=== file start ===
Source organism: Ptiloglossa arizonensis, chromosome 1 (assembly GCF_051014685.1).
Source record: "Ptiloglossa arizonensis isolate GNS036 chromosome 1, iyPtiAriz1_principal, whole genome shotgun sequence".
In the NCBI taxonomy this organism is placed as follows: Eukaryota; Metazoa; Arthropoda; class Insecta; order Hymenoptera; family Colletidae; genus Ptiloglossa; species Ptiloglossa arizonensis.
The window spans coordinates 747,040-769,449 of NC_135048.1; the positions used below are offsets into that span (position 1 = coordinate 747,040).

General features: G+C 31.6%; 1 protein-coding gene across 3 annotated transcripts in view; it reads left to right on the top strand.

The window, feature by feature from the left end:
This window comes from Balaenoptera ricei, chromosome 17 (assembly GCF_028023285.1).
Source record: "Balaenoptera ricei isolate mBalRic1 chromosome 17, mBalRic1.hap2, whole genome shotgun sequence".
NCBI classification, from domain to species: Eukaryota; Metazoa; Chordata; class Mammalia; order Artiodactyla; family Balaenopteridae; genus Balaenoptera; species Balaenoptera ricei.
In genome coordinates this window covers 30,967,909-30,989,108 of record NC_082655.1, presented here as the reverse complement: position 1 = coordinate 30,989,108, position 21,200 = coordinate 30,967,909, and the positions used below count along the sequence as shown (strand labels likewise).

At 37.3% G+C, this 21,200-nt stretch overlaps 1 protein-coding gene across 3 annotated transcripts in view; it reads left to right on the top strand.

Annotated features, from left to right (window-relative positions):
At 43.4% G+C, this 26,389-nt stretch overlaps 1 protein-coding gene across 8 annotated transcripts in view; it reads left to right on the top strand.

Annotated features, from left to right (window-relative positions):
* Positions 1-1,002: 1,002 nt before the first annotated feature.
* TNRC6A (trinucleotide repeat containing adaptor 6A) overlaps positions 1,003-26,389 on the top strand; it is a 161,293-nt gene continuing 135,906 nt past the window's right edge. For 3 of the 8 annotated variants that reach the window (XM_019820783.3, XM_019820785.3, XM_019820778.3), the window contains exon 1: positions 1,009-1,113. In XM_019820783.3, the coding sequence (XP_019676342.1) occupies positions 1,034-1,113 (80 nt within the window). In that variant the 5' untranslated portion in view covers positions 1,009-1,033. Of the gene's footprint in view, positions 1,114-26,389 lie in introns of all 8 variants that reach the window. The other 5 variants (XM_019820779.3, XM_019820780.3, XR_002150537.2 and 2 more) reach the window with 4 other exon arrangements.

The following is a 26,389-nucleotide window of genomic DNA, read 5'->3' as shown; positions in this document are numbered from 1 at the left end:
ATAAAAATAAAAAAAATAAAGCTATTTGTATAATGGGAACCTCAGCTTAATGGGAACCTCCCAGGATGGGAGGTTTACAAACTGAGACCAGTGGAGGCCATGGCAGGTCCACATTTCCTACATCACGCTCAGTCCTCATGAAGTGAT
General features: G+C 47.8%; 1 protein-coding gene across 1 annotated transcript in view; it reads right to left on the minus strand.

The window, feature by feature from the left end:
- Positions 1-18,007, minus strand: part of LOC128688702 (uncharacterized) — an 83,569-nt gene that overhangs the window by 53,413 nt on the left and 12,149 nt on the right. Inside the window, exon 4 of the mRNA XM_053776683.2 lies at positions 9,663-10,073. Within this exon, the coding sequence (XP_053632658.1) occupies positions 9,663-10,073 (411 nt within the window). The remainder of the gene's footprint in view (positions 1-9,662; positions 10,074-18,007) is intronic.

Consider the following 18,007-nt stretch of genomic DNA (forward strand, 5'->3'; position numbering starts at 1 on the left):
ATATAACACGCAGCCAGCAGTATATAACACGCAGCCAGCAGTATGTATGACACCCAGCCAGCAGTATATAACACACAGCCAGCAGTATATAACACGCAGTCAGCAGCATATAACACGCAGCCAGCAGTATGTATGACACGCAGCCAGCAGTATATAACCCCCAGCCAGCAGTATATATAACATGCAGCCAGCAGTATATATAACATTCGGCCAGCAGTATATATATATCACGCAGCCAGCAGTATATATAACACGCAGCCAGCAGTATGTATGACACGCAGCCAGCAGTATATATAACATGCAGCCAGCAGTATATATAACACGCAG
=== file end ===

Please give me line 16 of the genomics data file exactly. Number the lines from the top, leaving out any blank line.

* TNRC6A (trinucleotide repeat containing adaptor 6A) overlaps positions 1,003-26,389 on the top strand; it is a 161,293-nt gene continuing 135,906 nt past the window's right edge. For 3 of the 8 annotated variants that reach the window (XM_019820783.3, XM_019820785.3, XM_019820778.3), the window contains exon 1: positions 1,009-1,113. In XM_019820783.3, the coding sequence (XP_019676342.1) occupies positions 1,034-1,113 (80 nt within the window). In that variant the 5' untranslated portion in view covers positions 1,009-1,033. Of the gene's footprint in view, positions 1,114-26,389 lie in introns of all 8 variants that reach the window. The other 5 variants (XM_019820779.3, XM_019820780.3, XR_002150537.2 and 2 more) reach the window with 4 other exon arrangements.